We caught up with Ron Shevlin, author of the blog Snarketing and the book Smarter Bank, to talk about the state of fintech and financial services. Read what he has to say about the possibility of a large fintech competitor, a conversation he had years ago with Elon Musk, the need for banks and fintech companies to build a culture of advice, and why he chooses to be snarky.
Back in June when you debated Brett King and Robert Tercek at NextBank, you took the position that fintech won’t rule the industry. Can you expand on what you meant by that?
Sure, but let me first clarify. My argument for why fintech won't rule is not that fintech won’t succeed. That's not my position in the least. I think fintech will succeed wildly. But fintech won’t rule financial services, and that's because fintech companies are specialists. They specialize in a range of areas such as international money transfers, money management, security, and so on.
Somebody has to pull all the parts together, and I think it is simply the reality of the industry that it takes large organizations to do that. Those large organizations function as a quarterback — or perhaps as a general contractor in building a house. The general contractor takes the lumber, electrical supplies, and workers, and then pulls it all together.
In the debate, Robert Tercek said that the future of financial services will repeat what’s happening in the TV industry, where digital players such as Netflix and Amazon are eclipsing the major networks. What do you think of that idea?
I think the retail industry is a better reference point. When the Internet started up, all the pundits said that e-commerce was going to completely dominate the space because it would allow people to buy things like left-handed golf clubs. But look where we are today: Wal-Mart and Target are bigger than ever, and only one digital company has emerged as a competitor: Amazon. It wasn't like 18 digital mega-retailers emerged and replaced the traditional mega-retail stores.
The same thing will happen with financial services. It's not like the megabanks are going to go away and the fintech startups are going to become megabanks.
If it's better to use the retail industry as a reference point, could there be a digital company in financial services comparable to Amazon?
I don't know of any startup who's attempting to play that role, partly because it's not as easy in financial services. When it started, Amazon didn't need any regulatory approval to do what it was doing. To replace large financial institutions in their general contractor role, it probably will require some form of regulatory approval — if not a banking license. And so it's not as easy for a fintech company to scale to the size of Amazon.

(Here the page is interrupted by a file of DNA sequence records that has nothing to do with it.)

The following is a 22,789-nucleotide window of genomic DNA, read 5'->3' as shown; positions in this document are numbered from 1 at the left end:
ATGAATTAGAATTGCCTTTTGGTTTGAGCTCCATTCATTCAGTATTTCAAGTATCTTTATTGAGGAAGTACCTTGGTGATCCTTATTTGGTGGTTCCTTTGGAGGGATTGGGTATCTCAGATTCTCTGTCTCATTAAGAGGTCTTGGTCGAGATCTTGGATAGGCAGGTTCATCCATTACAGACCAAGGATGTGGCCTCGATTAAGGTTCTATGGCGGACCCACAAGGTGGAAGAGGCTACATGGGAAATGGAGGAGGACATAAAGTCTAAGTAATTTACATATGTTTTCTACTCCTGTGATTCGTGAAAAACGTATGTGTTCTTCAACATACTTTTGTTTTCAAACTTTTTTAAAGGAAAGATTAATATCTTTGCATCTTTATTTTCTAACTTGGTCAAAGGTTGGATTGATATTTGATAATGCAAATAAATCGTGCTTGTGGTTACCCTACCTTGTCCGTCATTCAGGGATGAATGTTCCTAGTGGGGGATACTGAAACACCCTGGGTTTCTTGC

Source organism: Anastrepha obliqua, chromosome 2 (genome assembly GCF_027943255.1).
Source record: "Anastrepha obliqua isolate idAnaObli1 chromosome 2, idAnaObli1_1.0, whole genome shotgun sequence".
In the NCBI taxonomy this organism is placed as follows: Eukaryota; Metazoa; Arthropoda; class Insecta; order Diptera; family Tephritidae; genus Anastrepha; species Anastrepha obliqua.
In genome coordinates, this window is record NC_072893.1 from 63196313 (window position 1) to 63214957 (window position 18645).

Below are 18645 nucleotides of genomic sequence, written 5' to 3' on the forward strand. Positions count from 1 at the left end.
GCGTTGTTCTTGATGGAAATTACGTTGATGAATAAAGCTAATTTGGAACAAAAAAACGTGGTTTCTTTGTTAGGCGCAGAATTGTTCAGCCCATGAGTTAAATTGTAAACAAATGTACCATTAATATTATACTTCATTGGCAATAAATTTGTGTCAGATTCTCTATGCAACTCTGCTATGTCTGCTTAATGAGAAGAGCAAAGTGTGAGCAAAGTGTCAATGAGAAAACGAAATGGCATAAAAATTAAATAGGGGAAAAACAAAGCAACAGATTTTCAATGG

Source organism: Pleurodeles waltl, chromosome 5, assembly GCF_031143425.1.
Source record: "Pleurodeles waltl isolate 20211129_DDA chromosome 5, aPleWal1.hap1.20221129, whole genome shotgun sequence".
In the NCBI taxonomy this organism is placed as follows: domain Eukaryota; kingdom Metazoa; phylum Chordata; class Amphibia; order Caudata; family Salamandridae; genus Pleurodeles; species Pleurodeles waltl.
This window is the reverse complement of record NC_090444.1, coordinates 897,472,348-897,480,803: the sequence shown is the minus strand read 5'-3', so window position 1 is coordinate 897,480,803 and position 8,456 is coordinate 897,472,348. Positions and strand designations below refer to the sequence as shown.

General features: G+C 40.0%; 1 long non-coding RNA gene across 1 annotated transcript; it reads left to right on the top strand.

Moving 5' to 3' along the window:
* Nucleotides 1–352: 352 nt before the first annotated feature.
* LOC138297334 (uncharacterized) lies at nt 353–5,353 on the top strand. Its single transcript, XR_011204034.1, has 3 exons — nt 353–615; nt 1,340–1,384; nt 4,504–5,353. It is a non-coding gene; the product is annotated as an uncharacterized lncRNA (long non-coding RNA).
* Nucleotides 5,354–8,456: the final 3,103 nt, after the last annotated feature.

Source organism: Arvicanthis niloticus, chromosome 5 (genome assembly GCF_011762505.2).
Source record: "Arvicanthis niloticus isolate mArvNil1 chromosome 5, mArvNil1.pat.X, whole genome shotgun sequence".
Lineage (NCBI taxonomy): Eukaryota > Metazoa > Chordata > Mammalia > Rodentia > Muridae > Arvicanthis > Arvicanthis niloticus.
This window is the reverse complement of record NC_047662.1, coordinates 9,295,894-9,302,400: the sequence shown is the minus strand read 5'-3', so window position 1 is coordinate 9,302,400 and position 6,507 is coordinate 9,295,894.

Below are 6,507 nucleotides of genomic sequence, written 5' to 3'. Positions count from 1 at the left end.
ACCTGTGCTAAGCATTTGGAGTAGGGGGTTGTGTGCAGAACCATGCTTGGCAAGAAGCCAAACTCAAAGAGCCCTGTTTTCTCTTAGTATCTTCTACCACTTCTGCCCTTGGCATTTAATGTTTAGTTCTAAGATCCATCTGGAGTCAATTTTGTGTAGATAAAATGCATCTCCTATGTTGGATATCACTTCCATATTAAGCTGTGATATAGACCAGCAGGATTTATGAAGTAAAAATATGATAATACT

What about PayPal? I ask because at the end of Elon Musk's biography by Ashlee Vance, Musk talks about how he's disappointed that PayPal hasn't reached his original vision for X.com of becoming a bank for the Internet age. Now that PayPal has split from eBay, is there potential for them to offer a range of financial services and become a sizable competitor to traditional banks?
I don't know that they are necessarily thinking of pursuing that strategy, but if you're looking for candidates that could pull it off, I agree. I think they could. They have enough brand recognition and existing relationships to do it.
Your question makes me think of an experience I had 15 years ago, around 2000 or 2001. I was working for Forrester Research and doing a report on the future of financial services. As part of the report I called PayPal to get their view, and they set up an interview for me with Elon Musk. I’ll tell you, I thought I was speaking to somebody from Mars. He talked about financial services in a way that had nothing to do with reality. I couldn't make any sense of it at all.
What did Musk say that befuddled you?
I remember my reaction better than I remember what he said. I don’t remember the details. All I can remember is that I thought the guy was from another planet.
The funny thing is that at that point I wrote off PayPal. I thought, "If this represents PayPal's view of the future, this company's going nowhere." But it was just one guy's crazy opinion, and obviously PayPal has been pretty damn successful. They might be in the best position in terms of non-traditional players to scale up to the size of an Amazon.